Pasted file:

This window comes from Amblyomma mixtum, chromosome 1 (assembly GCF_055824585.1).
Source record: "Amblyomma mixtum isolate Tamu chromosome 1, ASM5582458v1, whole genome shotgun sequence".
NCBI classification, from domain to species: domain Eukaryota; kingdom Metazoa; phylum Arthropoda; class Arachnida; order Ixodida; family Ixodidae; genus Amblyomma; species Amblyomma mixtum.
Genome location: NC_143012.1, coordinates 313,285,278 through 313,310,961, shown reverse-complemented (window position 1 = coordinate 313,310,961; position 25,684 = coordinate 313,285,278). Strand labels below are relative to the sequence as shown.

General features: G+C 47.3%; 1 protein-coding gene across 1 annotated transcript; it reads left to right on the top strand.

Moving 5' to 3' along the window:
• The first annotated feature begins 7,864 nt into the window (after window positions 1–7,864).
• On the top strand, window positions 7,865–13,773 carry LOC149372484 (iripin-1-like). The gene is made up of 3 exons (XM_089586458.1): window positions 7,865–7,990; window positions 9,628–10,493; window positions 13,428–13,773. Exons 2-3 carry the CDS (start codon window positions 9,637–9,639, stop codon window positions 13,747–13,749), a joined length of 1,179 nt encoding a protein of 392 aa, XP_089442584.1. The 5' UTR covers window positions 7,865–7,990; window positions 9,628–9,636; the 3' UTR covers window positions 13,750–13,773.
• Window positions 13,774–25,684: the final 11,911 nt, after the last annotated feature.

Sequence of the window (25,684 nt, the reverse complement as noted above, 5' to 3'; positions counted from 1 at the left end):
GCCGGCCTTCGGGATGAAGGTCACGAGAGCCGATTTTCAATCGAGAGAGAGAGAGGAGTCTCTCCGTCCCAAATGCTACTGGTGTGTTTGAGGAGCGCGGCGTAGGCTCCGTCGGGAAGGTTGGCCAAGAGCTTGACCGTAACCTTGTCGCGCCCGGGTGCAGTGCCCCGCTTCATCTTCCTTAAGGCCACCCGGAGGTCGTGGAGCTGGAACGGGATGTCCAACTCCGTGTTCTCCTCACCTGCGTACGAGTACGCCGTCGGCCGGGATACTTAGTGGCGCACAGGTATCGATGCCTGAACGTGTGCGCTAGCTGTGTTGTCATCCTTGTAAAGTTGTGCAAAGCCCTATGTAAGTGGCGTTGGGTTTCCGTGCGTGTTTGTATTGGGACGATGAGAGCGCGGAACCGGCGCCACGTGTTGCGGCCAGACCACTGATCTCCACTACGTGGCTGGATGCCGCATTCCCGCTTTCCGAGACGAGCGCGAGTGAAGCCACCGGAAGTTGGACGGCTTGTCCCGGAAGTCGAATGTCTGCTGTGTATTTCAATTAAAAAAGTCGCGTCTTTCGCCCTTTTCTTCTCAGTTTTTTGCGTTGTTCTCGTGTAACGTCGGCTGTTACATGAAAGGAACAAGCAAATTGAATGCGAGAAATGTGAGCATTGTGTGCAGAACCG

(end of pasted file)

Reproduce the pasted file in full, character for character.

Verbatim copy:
This window comes from Amblyomma mixtum, chromosome 1 (assembly GCF_055824585.1).
Source record: "Amblyomma mixtum isolate Tamu chromosome 1, ASM5582458v1, whole genome shotgun sequence".
NCBI classification, from domain to species: domain Eukaryota; kingdom Metazoa; phylum Arthropoda; class Arachnida; order Ixodida; family Ixodidae; genus Amblyomma; species Amblyomma mixtum.
Genome location: NC_143012.1, coordinates 313,285,278 through 313,310,961, shown reverse-complemented (window position 1 = coordinate 313,310,961; position 25,684 = coordinate 313,285,278). Strand labels below are relative to the sequence as shown.

General features: G+C 47.3%; 1 protein-coding gene across 1 annotated transcript; it reads left to right on the top strand.

Moving 5' to 3' along the window:
• The first annotated feature begins 7,864 nt into the window (after window positions 1–7,864).
• On the top strand, window positions 7,865–13,773 carry LOC149372484 (iripin-1-like). The gene is made up of 3 exons (XM_089586458.1): window positions 7,865–7,990; window positions 9,628–10,493; window positions 13,428–13,773. Exons 2-3 carry the CDS (start codon window positions 9,637–9,639, stop codon window positions 13,747–13,749), a joined length of 1,179 nt encoding a protein of 392 aa, XP_089442584.1. The 5' UTR covers window positions 7,865–7,990; window positions 9,628–9,636; the 3' UTR covers window positions 13,750–13,773.
• Window positions 13,774–25,684: the final 11,911 nt, after the last annotated feature.

Sequence of the window (25,684 nt, the reverse complement as noted above, 5' to 3'; positions counted from 1 at the left end):
GCCGGCCTTCGGGATGAAGGTCACGAGAGCCGATTTTCAATCGAGAGAGAGAGAGGAGTCTCTCCGTCCCAAATGCTACTGGTGTGTTTGAGGAGCGCGGCGTAGGCTCCGTCGGGAAGGTTGGCCAAGAGCTTGACCGTAACCTTGTCGCGCCCGGGTGCAGTGCCCCGCTTCATCTTCCTTAAGGCCACCCGGAGGTCGTGGAGCTGGAACGGGATGTCCAACTCCGTGTTCTCCTCACCTGCGTACGAGTACGCCGTCGGCCGGGATACTTAGTGGCGCACAGGTATCGATGCCTGAACGTGTGCGCTAGCTGTGTTGTCATCCTTGTAAAGTTGTGCAAAGCCCTATGTAAGTGGCGTTGGGTTTCCGTGCGTGTTTGTATTGGGACGATGAGAGCGCGGAACCGGCGCCACGTGTTGCGGCCAGACCACTGATCTCCACTACGTGGCTGGATGCCGCATTCCCGCTTTCCGAGACGAGCGCGAGTGAAGCCACCGGAAGTTGGACGGCTTGTCCCGGAAGTCGAATGTCTGCTGTGTATTTCAATTAAAAAAGTCGCGTCTTTCGCCCTTTTCTTCTCAGTTTTTTGCGTTGTTCTCGTGTAACGTCGGCTGTTACATGAAAGGAACAAGCAAATTGAATGCGAGAAATGTGAGCATTGTGTGCAGAACCG